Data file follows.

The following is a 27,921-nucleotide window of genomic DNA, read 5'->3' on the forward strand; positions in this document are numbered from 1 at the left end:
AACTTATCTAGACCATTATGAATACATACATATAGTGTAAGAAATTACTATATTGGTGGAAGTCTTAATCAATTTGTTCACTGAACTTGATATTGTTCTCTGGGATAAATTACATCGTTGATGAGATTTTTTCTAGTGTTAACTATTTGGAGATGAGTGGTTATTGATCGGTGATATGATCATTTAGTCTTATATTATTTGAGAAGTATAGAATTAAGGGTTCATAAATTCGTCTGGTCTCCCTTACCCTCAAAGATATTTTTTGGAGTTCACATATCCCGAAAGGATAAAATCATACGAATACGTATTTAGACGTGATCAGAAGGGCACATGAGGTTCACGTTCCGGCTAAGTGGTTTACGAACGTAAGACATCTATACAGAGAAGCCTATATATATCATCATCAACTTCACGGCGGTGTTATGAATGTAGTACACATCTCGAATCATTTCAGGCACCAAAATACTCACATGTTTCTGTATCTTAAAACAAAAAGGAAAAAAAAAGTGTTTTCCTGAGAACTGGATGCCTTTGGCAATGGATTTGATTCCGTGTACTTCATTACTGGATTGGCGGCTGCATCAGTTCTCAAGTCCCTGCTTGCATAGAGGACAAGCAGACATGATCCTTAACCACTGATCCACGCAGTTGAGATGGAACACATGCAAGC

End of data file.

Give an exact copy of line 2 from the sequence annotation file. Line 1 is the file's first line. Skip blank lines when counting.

AACTTATCTAGACCATTATGAATACATACATATAGTGTAAGAAATTACTATATTGGTGGAAGTCTTAATCAATTTGTTCACTGAACTTGATATTGTTCTCTGGGATAAATTACATCGTTGATGAGATTTTTTCTAGTGTTAACTATTTGGAGATGAGTGGTTATTGATCGGTGATATGATCATTTAGTCTTATATTATTTGAGAAGTATAGAATTAAGGGTTCATAAATTCGTCTGGTCTCCCTTACCCTCAAAGATATTTTTTGGAGTTCACATATCCCGAAAGGATAAAATCATACGAATACGTATTTAGACGTGATCAGAAGGGCACATGAGGTTCACGTTCCGGCTAAGTGGTTTACGAACGTAAGACATCTATACAGAGAAGCCTATATATATCATCATCAACTTCACGGCGGTGTTATGAATGTAGTACACATCTCGAATCATTTCAGGCACCAAAATACTCACATGTTTCTGTATCTTAAAACAAAAAGGAAAAAAAAAGTGTTTTCCTGAGAACTGGATGCCTTTGGCAATGGATTTGATTCCGTGTACTTCATTACTGGATTGGCGGCTGCATCAGTTCTCAAGTCCCTGCTTGCATAGAGGACAAGCAGACATGATCCTTAACCACTGATCCACGCAGTTGAGATGGAACACATGCAAGC